What you need to do is write a function that will return it's first argument, and then call itself with all but the first argument (trust me on this), until there is only one argument left, at which point it does nothing. Here is some m4 code (m4 is a macro language that lends itself highly to recursion, you'll have to port to ocaml on your own)

Code:
`define(`shorten', `ifelse(len(`\$2'), 0, `', `\$1, shorten(shift(\$@))')')`
Anyway, the function is relatively simple: If there is a second argument, output the first argument, and then run itself again on the second and following arguments, otherwise do nothing.

So when called with the arguments &quot;one&quot;, &quot;two&quot;, and &quot;three&quot;, it will output &quot;one&quot; and &quot;two&quot;, simply because it doesn't output the last argument when it sees there are no more argument.s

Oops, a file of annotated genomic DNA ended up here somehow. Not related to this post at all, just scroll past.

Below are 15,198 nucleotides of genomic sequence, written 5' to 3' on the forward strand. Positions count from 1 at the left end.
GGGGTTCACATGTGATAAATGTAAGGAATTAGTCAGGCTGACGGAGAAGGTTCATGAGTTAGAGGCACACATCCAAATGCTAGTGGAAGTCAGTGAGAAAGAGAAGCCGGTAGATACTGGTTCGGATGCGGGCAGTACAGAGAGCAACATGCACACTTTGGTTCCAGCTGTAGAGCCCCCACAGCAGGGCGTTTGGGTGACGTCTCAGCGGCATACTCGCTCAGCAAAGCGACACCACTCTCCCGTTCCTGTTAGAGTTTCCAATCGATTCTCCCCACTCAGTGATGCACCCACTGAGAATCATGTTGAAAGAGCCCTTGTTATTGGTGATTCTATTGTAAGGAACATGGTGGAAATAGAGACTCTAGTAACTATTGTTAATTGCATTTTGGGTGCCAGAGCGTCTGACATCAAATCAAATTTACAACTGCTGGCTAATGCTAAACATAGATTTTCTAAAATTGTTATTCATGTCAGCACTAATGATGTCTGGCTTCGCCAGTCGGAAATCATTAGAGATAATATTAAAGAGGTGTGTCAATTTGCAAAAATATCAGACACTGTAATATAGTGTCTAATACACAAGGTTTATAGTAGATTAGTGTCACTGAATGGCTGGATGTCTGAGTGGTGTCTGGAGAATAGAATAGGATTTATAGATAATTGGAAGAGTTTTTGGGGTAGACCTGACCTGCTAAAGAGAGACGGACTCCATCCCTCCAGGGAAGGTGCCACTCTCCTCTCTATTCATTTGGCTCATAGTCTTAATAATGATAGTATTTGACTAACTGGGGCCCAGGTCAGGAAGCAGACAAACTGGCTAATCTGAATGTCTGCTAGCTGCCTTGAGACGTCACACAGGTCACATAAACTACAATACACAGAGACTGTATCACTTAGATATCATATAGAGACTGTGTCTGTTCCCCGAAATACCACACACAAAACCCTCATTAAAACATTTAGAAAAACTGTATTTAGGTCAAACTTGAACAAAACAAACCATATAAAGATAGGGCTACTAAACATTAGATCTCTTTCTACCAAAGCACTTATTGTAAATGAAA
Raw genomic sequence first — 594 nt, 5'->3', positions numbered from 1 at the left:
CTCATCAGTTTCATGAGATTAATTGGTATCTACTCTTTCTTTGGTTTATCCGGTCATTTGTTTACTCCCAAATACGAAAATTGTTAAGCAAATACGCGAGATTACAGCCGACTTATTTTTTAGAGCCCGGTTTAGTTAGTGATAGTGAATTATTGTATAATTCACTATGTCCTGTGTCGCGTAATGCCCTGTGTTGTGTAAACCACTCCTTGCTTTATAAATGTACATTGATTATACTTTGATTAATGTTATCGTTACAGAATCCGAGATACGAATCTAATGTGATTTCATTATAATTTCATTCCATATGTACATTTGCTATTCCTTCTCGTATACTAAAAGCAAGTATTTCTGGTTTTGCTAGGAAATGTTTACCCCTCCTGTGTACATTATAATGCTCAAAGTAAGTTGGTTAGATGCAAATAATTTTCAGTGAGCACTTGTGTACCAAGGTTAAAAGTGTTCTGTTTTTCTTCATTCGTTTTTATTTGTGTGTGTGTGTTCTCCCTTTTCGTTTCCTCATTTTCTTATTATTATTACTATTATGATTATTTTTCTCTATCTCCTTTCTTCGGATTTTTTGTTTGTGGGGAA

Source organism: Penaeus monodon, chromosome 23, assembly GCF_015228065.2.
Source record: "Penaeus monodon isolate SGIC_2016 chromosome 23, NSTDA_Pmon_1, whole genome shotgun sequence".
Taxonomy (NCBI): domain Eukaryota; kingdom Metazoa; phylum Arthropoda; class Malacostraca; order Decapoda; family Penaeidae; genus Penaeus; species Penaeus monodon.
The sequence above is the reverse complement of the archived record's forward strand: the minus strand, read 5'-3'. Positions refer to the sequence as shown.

Hope this helps.

5. Re: 2 questions with recursion

I don't even know what tail recursive is. *And I can't &quot;tell&quot; the first function.

If n is 0, then return 0, else, add the current value of m with the value of the function mult given paramters n-1 and m. *This is seriously messing with my head... *Recursion can be such a pain at times. *A good ol' loop would be so much better IMO.
Argh!! *You've been programming for too long in procedural languages!! *Recursion is definitely cool and something you can never completely understand. There are so many things you can do with recursive logic that are much more difficult in iterative logic. *While it is true that you can convert nearly any recursive algorithm to an iterative algorithm, it is not true that the iterative version is necessarily better or more optimized. *Often times, when you convert a recursive solution to an iterative solution, there are many cases in which you end up doing nothing more than what the compiler or interpretter would have done anyways with the recursive solution (i.e. pushing stuff on a stack.)

I read somewhere, the following which I thought did a very good job of illustrating recursion in very simple terms: